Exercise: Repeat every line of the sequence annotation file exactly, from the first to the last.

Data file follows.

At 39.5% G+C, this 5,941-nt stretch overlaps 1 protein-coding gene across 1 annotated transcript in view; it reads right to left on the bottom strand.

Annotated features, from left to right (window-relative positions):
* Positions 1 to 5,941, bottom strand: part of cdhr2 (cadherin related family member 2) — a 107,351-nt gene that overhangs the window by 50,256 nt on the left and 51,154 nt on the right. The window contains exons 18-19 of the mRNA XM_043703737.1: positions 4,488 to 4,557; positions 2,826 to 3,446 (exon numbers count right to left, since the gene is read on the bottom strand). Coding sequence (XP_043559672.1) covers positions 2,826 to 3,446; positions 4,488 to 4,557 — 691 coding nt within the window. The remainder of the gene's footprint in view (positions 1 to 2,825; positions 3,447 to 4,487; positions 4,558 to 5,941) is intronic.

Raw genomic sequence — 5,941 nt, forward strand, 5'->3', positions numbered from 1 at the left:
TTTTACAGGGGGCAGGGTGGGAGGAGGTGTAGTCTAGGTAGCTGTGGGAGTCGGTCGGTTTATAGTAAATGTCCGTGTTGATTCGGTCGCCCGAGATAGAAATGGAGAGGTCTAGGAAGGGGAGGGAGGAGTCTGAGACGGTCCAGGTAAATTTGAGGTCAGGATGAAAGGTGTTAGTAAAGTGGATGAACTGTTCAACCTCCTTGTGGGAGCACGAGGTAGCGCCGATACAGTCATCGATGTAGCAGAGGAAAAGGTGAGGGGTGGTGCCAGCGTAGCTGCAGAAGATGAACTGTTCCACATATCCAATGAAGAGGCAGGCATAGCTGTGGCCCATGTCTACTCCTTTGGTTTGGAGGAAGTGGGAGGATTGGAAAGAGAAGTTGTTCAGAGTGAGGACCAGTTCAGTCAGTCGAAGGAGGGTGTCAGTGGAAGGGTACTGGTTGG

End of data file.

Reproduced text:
At 39.5% G+C, this 5,941-nt stretch overlaps 1 protein-coding gene across 1 annotated transcript in view; it reads right to left on the bottom strand.

Annotated features, from left to right (window-relative positions):
* Positions 1 to 5,941, bottom strand: part of cdhr2 (cadherin related family member 2) — a 107,351-nt gene that overhangs the window by 50,256 nt on the left and 51,154 nt on the right. The window contains exons 18-19 of the mRNA XM_043703737.1: positions 4,488 to 4,557; positions 2,826 to 3,446 (exon numbers count right to left, since the gene is read on the bottom strand). Coding sequence (XP_043559672.1) covers positions 2,826 to 3,446; positions 4,488 to 4,557 — 691 coding nt within the window. The remainder of the gene's footprint in view (positions 1 to 2,825; positions 3,447 to 4,487; positions 4,558 to 5,941) is intronic.

Raw genomic sequence — 5,941 nt, forward strand, 5'->3', positions numbered from 1 at the left:
TTTTACAGGGGGCAGGGTGGGAGGAGGTGTAGTCTAGGTAGCTGTGGGAGTCGGTCGGTTTATAGTAAATGTCCGTGTTGATTCGGTCGCCCGAGATAGAAATGGAGAGGTCTAGGAAGGGGAGGGAGGAGTCTGAGACGGTCCAGGTAAATTTGAGGTCAGGATGAAAGGTGTTAGTAAAGTGGATGAACTGTTCAACCTCCTTGTGGGAGCACGAGGTAGCGCCGATACAGTCATCGATGTAGCAGAGGAAAAGGTGAGGGGTGGTGCCAGCGTAGCTGCAGAAGATGAACTGTTCCACATATCCAATGAAGAGGCAGGCATAGCTGTGGCCCATGTCTACTCCTTTGGTTTGGAGGAAGTGGGAGGATTGGAAAGAGAAGTTGTTCAGAGTGAGGACCAGTTCAGTCAGTCGAAGGAGGGTGTCAGTGGAAGGGTACTGGTTGG